Currently, the border that Mexico shares with Guatemala has ten admission points for pedestrian and vehicle crossings, "two in the state of Tabasco: El Martillo and El Ceibo; and the remaining eight in the state of Chiapas: Frontera Corozal, Carmen Xhan, Ciudad Cuauhtémoc-Las Champas, Mazapa de Madero, Unión Juárez, Talismán, Suchiate ii and Ciudad Hidalgo" (EMIF Guamex, 2009:23). However, in addition to these crossing points there are hundreds more that pass through the rivers and mountains.

According to figures from the Encuesta sobre Migración en la Frontera Guatemala-Mexico (2005), the two towns in which the greatest movement of labor and trade across the border is recorded are (on the Guatemalan side) Tecún Umán and El Carmen, and (on the Mexican side) Ciudad Hidalgo and Talismán. The survey states that 54% of the flows from north to south represent stays of less than 24 hours that mainly use the Local Pass and work in Mexico in industry or services. The remaining 46% are stays of over a day on Mexican soil and mainly correspond to labor contracts in the agricultural sector in the region adjacent to the city of Tapachula, Chiapas.

The city of Tecún Umán is the municipal seat of Ayutla in the Department of San Marcos. The municipality has a total of 21 000 residents, a figure that rises to approximately 30 000 if the "floating" or transit population is included. In 2004 the population pyramid of Tecún Umán consisted of a mainly young population.

Tecún Umán and its nickname -La Tijuanita de Guatemala- comprise two realities that are divergent yet undeniably present in the city. On the one hand, "Tecum Umam" -a prince and the head of the K'iche' army who fought against the Spanish conquistador Pedro de Alvarado- symbolizes the indigenous races, roots, strength and the struggle to defend what belongs to one. On the other hand, it represents the heterogeneity, the border relations, the many failed crossing attempts, and the knowledge that, as in Tijuana: "Seek and you will find".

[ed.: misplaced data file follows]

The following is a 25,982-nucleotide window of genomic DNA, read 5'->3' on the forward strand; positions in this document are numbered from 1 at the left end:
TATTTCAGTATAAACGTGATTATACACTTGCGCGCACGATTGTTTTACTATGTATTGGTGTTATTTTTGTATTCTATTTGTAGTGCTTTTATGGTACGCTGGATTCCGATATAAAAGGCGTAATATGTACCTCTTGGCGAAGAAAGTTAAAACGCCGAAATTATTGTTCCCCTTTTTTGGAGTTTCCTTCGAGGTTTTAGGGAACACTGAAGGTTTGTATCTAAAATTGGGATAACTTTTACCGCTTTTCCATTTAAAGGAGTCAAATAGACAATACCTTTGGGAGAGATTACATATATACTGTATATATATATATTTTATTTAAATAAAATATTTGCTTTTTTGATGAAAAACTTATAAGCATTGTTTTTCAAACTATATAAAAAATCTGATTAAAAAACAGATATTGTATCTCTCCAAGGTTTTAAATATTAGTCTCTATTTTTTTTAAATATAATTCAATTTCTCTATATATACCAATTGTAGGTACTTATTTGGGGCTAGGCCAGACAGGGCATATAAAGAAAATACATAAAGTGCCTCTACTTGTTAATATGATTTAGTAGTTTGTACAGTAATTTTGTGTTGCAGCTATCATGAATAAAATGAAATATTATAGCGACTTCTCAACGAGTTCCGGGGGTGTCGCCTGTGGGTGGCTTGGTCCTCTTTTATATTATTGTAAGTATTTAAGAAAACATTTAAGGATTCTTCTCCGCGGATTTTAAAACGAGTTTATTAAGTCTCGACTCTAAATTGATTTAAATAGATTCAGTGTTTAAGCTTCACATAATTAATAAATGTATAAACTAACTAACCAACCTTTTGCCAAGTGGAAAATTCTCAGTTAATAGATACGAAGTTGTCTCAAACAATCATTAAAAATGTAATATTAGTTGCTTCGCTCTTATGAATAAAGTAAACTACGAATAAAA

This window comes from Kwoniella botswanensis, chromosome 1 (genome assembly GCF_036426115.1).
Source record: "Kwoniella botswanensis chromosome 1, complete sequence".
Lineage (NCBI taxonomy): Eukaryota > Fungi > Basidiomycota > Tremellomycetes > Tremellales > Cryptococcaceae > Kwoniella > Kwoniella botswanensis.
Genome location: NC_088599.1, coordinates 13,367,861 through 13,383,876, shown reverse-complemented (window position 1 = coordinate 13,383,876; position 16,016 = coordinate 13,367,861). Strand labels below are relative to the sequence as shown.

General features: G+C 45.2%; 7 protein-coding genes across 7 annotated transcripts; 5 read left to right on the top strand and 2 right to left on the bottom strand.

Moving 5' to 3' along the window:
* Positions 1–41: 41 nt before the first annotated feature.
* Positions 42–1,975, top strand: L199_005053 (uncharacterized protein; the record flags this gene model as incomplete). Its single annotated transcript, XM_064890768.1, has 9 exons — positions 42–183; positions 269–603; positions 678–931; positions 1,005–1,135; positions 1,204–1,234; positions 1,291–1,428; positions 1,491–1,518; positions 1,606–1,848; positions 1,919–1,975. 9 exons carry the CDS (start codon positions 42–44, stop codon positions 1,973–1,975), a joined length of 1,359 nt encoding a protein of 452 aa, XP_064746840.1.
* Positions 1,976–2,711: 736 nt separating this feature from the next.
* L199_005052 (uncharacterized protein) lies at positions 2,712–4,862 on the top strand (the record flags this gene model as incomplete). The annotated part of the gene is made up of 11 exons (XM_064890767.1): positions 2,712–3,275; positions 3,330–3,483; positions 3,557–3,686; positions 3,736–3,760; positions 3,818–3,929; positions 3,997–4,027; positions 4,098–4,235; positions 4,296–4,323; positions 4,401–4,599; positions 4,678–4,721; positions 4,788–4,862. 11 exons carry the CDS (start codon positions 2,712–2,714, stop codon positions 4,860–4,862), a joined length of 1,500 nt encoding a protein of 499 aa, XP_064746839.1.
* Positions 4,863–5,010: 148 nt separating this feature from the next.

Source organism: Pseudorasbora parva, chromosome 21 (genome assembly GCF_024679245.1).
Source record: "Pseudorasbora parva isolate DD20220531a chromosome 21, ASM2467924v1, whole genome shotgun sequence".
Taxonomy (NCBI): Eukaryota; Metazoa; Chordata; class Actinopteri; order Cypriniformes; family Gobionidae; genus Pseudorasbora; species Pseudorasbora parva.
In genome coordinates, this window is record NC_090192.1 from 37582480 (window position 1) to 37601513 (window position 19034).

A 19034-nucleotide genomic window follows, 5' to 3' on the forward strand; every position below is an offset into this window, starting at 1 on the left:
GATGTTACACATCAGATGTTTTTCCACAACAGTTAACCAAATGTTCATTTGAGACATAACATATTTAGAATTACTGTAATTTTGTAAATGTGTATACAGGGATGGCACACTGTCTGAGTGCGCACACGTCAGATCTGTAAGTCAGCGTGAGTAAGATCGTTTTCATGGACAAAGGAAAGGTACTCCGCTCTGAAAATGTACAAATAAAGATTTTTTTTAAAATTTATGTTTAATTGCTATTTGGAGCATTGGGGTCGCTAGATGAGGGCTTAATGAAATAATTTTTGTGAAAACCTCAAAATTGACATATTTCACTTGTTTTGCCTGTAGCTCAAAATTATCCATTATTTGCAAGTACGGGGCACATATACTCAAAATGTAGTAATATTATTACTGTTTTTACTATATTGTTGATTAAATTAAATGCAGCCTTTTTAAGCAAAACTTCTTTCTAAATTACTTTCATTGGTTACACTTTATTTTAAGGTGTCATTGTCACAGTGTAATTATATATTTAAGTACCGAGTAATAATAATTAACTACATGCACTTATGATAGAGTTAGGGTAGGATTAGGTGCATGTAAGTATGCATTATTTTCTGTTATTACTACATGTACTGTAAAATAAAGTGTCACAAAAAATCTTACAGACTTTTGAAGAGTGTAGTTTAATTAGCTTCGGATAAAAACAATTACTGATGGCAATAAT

The city of Tecún Umán is one of the cities with the greatest economic and infrastructure investment throughout the department of Ayutla. Over the course of the past four years, the city has experienced changes, mainly of two kinds. The first is that the passage of Hurricane Stan through the city in 2005 destroyed the railway lines on the Ciudad Hidalgo-Tonalá route, and consequently the city is no longer the main meeting point of Central American migrants seeking to cross Mexico. The second source of change is the "new image of Tecún" being projected within the department. More specifically, buildings in the city center and the main square were renovated, and as a result, these spaces with which Tecún residents no longer felt identified have become meaningful spaces for them.

In 2009, the river Suchiate on the Mexican side was clearly delimited by a containment wall, while on the Guatemalan side its construction had barely begun. The containment of the river Suchiate is a matter of high priority for both cities because as the border line is guided by the flow of the river, this implies that without the proper delimitation, the flood plain will cover the national territory in the event of an increase in water levels. As on the border between Tijuana and San Diego, the landscape of this region is marked by the border control infrastructure, and by the infrastructure which enables the crossings, whether legal or undocumented.

Although the border port of entry between Ciudad Hidalgo and Tecún Umán is not the one that records the most "legal" crossings on the Mexico-Guatemala border, it is the setting for the most illegal ones. For Tecún residents, "rafts"9 are an ideal means of transportation to cross the "natural border" of the Suchiate River, carrying large quantities of merchandise on the return journey. The Mexican side, on the other hand, has put in place a trade infrastructure "on the other side of the river" in such a manner that its southern neighbors need not cross further to acquire products such as eggs, rice, beans, beer, oil, bottled drinks, etc.